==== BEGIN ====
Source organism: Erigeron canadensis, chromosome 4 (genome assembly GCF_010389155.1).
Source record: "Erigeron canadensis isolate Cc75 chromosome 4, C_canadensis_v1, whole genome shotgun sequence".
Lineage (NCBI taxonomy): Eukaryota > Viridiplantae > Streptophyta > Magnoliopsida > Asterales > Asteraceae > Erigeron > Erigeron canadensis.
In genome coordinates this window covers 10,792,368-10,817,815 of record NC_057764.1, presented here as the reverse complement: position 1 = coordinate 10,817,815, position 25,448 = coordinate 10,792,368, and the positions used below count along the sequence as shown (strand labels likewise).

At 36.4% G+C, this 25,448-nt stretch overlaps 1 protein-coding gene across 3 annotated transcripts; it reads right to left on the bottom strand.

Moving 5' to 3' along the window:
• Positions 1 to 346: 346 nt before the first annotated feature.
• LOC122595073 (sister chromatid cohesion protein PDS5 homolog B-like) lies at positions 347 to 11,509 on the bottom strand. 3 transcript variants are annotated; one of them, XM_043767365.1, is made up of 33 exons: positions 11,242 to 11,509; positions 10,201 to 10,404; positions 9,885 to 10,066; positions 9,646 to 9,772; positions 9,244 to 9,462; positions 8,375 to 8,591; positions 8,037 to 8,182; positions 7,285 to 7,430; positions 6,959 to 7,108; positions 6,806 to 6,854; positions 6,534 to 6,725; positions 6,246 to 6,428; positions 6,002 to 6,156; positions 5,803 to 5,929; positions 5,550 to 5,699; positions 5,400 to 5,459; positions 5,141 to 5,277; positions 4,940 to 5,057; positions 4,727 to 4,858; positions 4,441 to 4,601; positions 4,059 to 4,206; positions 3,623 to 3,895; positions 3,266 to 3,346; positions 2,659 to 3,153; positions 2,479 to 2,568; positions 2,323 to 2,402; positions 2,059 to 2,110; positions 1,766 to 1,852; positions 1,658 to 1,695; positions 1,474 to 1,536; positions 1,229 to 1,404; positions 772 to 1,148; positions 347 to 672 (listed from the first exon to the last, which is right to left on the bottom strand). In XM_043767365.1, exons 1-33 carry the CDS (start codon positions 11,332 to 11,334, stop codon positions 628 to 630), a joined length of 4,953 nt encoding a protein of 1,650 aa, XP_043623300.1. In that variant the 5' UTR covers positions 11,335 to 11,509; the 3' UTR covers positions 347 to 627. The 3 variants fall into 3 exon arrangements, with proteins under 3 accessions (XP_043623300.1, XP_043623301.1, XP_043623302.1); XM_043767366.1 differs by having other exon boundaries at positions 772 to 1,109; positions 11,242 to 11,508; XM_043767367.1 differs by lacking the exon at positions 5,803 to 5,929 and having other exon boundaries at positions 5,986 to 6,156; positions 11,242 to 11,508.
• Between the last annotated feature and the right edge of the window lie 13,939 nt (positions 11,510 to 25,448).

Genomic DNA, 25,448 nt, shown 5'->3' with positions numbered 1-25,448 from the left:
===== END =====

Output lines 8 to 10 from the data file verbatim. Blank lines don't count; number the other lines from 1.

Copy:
• LOC122595073 (sister chromatid cohesion protein PDS5 homolog B-like) lies at positions 347 to 11,509 on the bottom strand. 3 transcript variants are annotated; one of them, XM_043767365.1, is made up of 33 exons: positions 11,242 to 11,509; positions 10,201 to 10,404; positions 9,885 to 10,066; positions 9,646 to 9,772; positions 9,244 to 9,462; positions 8,375 to 8,591; positions 8,037 to 8,182; positions 7,285 to 7,430; positions 6,959 to 7,108; positions 6,806 to 6,854; positions 6,534 to 6,725; positions 6,246 to 6,428; positions 6,002 to 6,156; positions 5,803 to 5,929; positions 5,550 to 5,699; positions 5,400 to 5,459; positions 5,141 to 5,277; positions 4,940 to 5,057; positions 4,727 to 4,858; positions 4,441 to 4,601; positions 4,059 to 4,206; positions 3,623 to 3,895; positions 3,266 to 3,346; positions 2,659 to 3,153; positions 2,479 to 2,568; positions 2,323 to 2,402; positions 2,059 to 2,110; positions 1,766 to 1,852; positions 1,658 to 1,695; positions 1,474 to 1,536; positions 1,229 to 1,404; positions 772 to 1,148; positions 347 to 672 (listed from the first exon to the last, which is right to left on the bottom strand). In XM_043767365.1, exons 1-33 carry the CDS (start codon positions 11,332 to 11,334, stop codon positions 628 to 630), a joined length of 4,953 nt encoding a protein of 1,650 aa, XP_043623300.1. In that variant the 5' UTR covers positions 11,335 to 11,509; the 3' UTR covers positions 347 to 627. The 3 variants fall into 3 exon arrangements, with proteins under 3 accessions (XP_043623300.1, XP_043623301.1, XP_043623302.1); XM_043767366.1 differs by having other exon boundaries at positions 772 to 1,109; positions 11,242 to 11,508; XM_043767367.1 differs by lacking the exon at positions 5,803 to 5,929 and having other exon boundaries at positions 5,986 to 6,156; positions 11,242 to 11,508.
• Between the last annotated feature and the right edge of the window lie 13,939 nt (positions 11,510 to 25,448).

Genomic DNA, 25,448 nt, shown 5'->3' with positions numbered 1-25,448 from the left: